Pain Cave

It was a dark and stormy night.

Well, perhaps not as ominous as all of that. Unless you are familiar with pain caves.

A pain cave is a place where a crazed cyclist goes to suffer. Spinning for an hour or two. Sometimes longer. With nothing but suffering.

Suffer, suffer, suffer.

I created a pain cave behind our coach.

Kinda looked like this:

I’ve been racing and riding bikes since I was 14 years old. And, closing in on 62 years old, I haven’t given up riding.

Taking the bike with us on the road wasn’t easy. That smart trainer you see in the picture, the one with the word Tacx written on it, weighs about 50 pounds. My Colnago bike, an Italian steel master built frame, is a bit heavy as road bikes go. It weighs about 19 pounds. My race bike, currently in storage, weighs just under 15 pounds.

I figure I can get to the equivalent weight of my race bike by losing 4 pounds on my body.

Finding a spot to store the bike in the basement of our coach proved challenging. We spent most of yesterday finishing our unboxing and our organizing from our big move. As part of that work we pulled everything out of basement and reorganized it.

After a lot of shuffling and debate on whether to keep our pullout tray or ditch it for more room, we were finally able to make a spot for the bike and for the trainer.

Last night I went out behind the coach and I did a few sessions on Sufferfest just to see how everything would work, moving the bike and the trainer into position and getting all of the requisite measurement systems functioning.

The Tacx gets power for the sensor data that goes to the tablet from the energy I provide when spinning. The coloured lights that you see under the pedals indicate workload. The bright reddish purple colour in the second photo indicates a lot of load for the rider.

The tablet reads the sensor data from the Tacx smart trainer and translates that data into metrics: speed, cadence, heart rate, power amongst many other data points. And, because it is a smart trainer, the software on the tablet controls the resistance to the rider. When the software calls for a hard effort, the smart trainer complies. This is known as ERG (ergometer) mode. The resistance of the trainer is controlled by the software, not by the rider.

I prefer to call it ARGH mode. It can really hurt.

Anyway. Proof that you can take a road bike with you in your motorcoach and you can train outside without needing to plug into electricity or the Internet. In my case, the Sufferfest training videos had already been downloaded to my tablet and my wattage provided the requisite electricity for the trainer. When I finished the ride, I connected back to the Internet and uploaded my ride data to Strava and Training Peaks.

If a ride doesn’t get up to Strava, it never happened.

Snowbird Safety Towing Checklist

The Freightliner Chassis Owners Club had an article in their Winter 2017 publication of RV Soul on the importance of having a towing checklist. They credit the list to Blue Ox, a company that specializes in products for motorhome owners to flat tow their vehicles.

Here is the list:

  • Inspect the tow bar, dolly or trailer for loose bolts and worn part – tighten or replace before hooking up. If you have bolts that are consistently coming loose, use Loctite® or put on a double nut to keep them tight.
  • Hook up on a flat, smooth surface.
  • If you have a coupler-style tow bar, check the fit of the coupler on the ball. Adjust if necessary.
  • Hook up the tow bar.
  • Set up the towed vehicle’s steering and transmission to tow.
  • Check your parking brake to ensure it is off and disengaged.
  • Latch the legs on a self-aligning tow bar.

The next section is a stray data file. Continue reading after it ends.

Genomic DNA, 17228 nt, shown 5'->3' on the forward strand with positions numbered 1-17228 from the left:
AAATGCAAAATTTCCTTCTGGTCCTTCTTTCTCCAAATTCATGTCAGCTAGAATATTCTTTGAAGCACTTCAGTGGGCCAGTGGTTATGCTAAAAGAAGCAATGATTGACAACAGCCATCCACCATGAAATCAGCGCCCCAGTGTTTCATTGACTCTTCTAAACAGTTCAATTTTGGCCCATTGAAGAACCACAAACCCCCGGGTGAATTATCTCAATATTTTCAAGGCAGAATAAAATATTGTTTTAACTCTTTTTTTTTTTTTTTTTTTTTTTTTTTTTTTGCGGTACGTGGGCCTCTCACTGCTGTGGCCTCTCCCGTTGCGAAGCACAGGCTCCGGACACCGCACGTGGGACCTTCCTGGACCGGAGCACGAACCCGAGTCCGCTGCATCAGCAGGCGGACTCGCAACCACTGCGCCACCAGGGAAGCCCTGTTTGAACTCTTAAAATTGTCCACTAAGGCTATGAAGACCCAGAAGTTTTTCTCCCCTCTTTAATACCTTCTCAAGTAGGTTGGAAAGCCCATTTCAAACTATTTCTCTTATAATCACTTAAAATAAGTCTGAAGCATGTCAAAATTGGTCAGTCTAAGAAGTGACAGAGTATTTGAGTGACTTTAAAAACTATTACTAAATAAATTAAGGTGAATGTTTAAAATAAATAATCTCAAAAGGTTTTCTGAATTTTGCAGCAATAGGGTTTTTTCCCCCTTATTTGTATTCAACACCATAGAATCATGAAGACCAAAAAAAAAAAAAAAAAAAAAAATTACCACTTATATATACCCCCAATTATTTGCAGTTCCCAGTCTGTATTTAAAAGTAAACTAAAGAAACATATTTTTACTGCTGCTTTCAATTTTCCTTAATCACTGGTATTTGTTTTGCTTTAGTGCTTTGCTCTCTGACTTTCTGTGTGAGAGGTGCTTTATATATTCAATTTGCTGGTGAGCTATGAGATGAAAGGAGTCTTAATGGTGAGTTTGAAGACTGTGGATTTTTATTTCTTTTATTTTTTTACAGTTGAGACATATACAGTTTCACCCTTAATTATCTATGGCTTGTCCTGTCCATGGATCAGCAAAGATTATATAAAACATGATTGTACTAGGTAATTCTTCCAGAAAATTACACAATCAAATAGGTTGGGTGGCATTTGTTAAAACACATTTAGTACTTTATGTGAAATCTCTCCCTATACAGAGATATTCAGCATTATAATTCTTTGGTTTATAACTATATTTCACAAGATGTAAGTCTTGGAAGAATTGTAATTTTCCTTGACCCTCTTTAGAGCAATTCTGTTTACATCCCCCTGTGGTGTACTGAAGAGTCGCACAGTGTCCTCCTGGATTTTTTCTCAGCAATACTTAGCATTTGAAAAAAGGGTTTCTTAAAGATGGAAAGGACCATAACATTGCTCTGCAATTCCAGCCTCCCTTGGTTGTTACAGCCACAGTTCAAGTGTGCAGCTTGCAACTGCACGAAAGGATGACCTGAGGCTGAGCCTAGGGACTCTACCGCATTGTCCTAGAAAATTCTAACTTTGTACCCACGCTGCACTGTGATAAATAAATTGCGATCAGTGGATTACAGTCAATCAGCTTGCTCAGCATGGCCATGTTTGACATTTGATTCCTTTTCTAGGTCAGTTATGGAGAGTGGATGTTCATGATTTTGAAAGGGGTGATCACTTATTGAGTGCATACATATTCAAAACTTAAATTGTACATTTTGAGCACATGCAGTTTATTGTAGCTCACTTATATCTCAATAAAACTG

• Attach the safety cables. Cross the cables between the vehicles and wrap the cables around the tow bar legs to keep from dragging.
  • Attach the electrical cable and tow brake system connections.
  • Check the function of all lights on both vehicles.
  • Locate your spare key and lock the towed vehicle’s doors.
  • Drive with care and remember your vehicle will be about 25 feet longer while towing.
  • Each time you stop, make sure to check the tow bar, baseplate and safety cables to ensure they are still properly attached. Pay particular attention to the hitch clips and pins that secure your tow bar or drop hitch to the motorhome hitch. Many breakaways occur because a pin clip has been removed and the pin drops out, allowing the toad to be dragged on the safety cables. Check the tires of the towed vehicle to make sure they are not going flat. If you are using a dolly or trailer, check the wheels to make sure they are not hot to the touch. If the wheels are hot, it may indicate a brake or bearing problem.
  • Before you start each day, check the lights to make sure they are working properly.
  • Between trips, clean the tow bar and cables to keep them in good shape. Also, clean and lubricate the tow bar as recommended by the manufacturer’s instructions (usually by applying spray silicone lubricant).
  • Have a checklist. It’s just too easy to get distracted and forget something (like ignition position, emergency brake, breakaway hook-up, transmission in wrong position, etc.).
  • Make sure you have a second key to the tow vehicle. That way you can leave your rig parked and hooked up without having to worry about unlocked doors.
  • Check all the connections every time you fuel up or make a rest stop.
  • Never let yourself be interrupted when hooking up. Keep your mind on your work.

There were a few items that stood out for me. Making sure that we have a second key to the tow vehicle safely stowed. Checking hitch clips and pins. And having a thorough checklist.

I remember reading about Nina and Paul, the couple behind the popular Wheeling It blog, when they had their first RV accident in 2016: their tow car came loose while in transit. They avoided a potentially devastating accident although they did incur a fair amount of damage to their toad and some damage to the rear of their coach. One of the big lessons that they learned through the experience:

More Regular Checks On The Road: It’s possible we could have avoided all this by implementing more checks on the road. When we first hook-up we follow a pretty rigorous process where both of us double-check each others’ work (4x check), so we know without a doubt that the cotter pins were firmly on there when we started driving. But once we start driving we generally don’t check again. In this case we took a ferry (we were stopped for a while) and then had some bumpy driving thereafter and admittedly we did not double-check the tow connections after either of those events. I honestly have no idea if this would have helped (we really don’t know exactly when we lost the cotter pin), but I think that getting into the habit of walking around the rig and doing a double-check of tow connections whenever you are stopped (or things significantly change) is a good idea.